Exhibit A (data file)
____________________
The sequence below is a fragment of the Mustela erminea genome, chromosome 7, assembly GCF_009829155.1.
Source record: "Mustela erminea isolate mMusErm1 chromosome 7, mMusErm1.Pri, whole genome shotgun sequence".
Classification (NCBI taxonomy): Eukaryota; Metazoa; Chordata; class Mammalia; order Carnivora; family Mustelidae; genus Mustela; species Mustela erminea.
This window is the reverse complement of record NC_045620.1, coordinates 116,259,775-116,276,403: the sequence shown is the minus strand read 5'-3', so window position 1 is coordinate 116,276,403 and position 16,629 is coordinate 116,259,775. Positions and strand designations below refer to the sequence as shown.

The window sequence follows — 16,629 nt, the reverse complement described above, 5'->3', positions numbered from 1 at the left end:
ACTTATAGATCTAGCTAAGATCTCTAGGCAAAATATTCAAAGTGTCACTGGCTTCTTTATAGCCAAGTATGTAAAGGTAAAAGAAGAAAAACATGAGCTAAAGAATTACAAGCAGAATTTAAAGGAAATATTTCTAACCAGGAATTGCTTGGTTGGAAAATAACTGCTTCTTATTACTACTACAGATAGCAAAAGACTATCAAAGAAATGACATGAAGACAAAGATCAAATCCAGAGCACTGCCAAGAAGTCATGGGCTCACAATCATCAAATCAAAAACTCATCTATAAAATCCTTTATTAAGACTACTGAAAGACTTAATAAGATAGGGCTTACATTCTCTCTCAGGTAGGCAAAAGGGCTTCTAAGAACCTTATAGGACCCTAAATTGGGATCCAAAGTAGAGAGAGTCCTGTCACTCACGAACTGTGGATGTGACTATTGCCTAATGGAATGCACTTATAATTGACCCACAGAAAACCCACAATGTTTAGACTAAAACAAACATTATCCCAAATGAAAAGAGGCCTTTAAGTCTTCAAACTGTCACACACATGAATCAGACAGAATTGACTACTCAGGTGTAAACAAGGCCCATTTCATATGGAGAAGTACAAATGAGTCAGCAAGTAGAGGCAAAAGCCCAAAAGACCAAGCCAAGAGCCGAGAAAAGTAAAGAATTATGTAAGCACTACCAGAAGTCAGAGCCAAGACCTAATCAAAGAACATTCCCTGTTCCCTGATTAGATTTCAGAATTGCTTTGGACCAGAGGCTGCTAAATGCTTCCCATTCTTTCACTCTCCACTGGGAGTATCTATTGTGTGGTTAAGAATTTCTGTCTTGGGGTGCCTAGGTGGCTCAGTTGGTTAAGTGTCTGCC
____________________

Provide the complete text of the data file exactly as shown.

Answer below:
The sequence below is a fragment of the Mustela erminea genome, chromosome 7, assembly GCF_009829155.1.
Source record: "Mustela erminea isolate mMusErm1 chromosome 7, mMusErm1.Pri, whole genome shotgun sequence".
Classification (NCBI taxonomy): Eukaryota; Metazoa; Chordata; class Mammalia; order Carnivora; family Mustelidae; genus Mustela; species Mustela erminea.
This window is the reverse complement of record NC_045620.1, coordinates 116,259,775-116,276,403: the sequence shown is the minus strand read 5'-3', so window position 1 is coordinate 116,276,403 and position 16,629 is coordinate 116,259,775. Positions and strand designations below refer to the sequence as shown.

The window sequence follows — 16,629 nt, the reverse complement described above, 5'->3', positions numbered from 1 at the left end:
ACTTATAGATCTAGCTAAGATCTCTAGGCAAAATATTCAAAGTGTCACTGGCTTCTTTATAGCCAAGTATGTAAAGGTAAAAGAAGAAAAACATGAGCTAAAGAATTACAAGCAGAATTTAAAGGAAATATTTCTAACCAGGAATTGCTTGGTTGGAAAATAACTGCTTCTTATTACTACTACAGATAGCAAAAGACTATCAAAGAAATGACATGAAGACAAAGATCAAATCCAGAGCACTGCCAAGAAGTCATGGGCTCACAATCATCAAATCAAAAACTCATCTATAAAATCCTTTATTAAGACTACTGAAAGACTTAATAAGATAGGGCTTACATTCTCTCTCAGGTAGGCAAAAGGGCTTCTAAGAACCTTATAGGACCCTAAATTGGGATCCAAAGTAGAGAGAGTCCTGTCACTCACGAACTGTGGATGTGACTATTGCCTAATGGAATGCACTTATAATTGACCCACAGAAAACCCACAATGTTTAGACTAAAACAAACATTATCCCAAATGAAAAGAGGCCTTTAAGTCTTCAAACTGTCACACACATGAATCAGACAGAATTGACTACTCAGGTGTAAACAAGGCCCATTTCATATGGAGAAGTACAAATGAGTCAGCAAGTAGAGGCAAAAGCCCAAAAGACCAAGCCAAGAGCCGAGAAAAGTAAAGAATTATGTAAGCACTACCAGAAGTCAGAGCCAAGACCTAATCAAAGAACATTCCCTGTTCCCTGATTAGATTTCAGAATTGCTTTGGACCAGAGGCTGCTAAATGCTTCCCATTCTTTCACTCTCCACTGGGAGTATCTATTGTGTGGTTAAGAATTTCTGTCTTGGGGTGCCTAGGTGGCTCAGTTGGTTAAGTGTCTGCC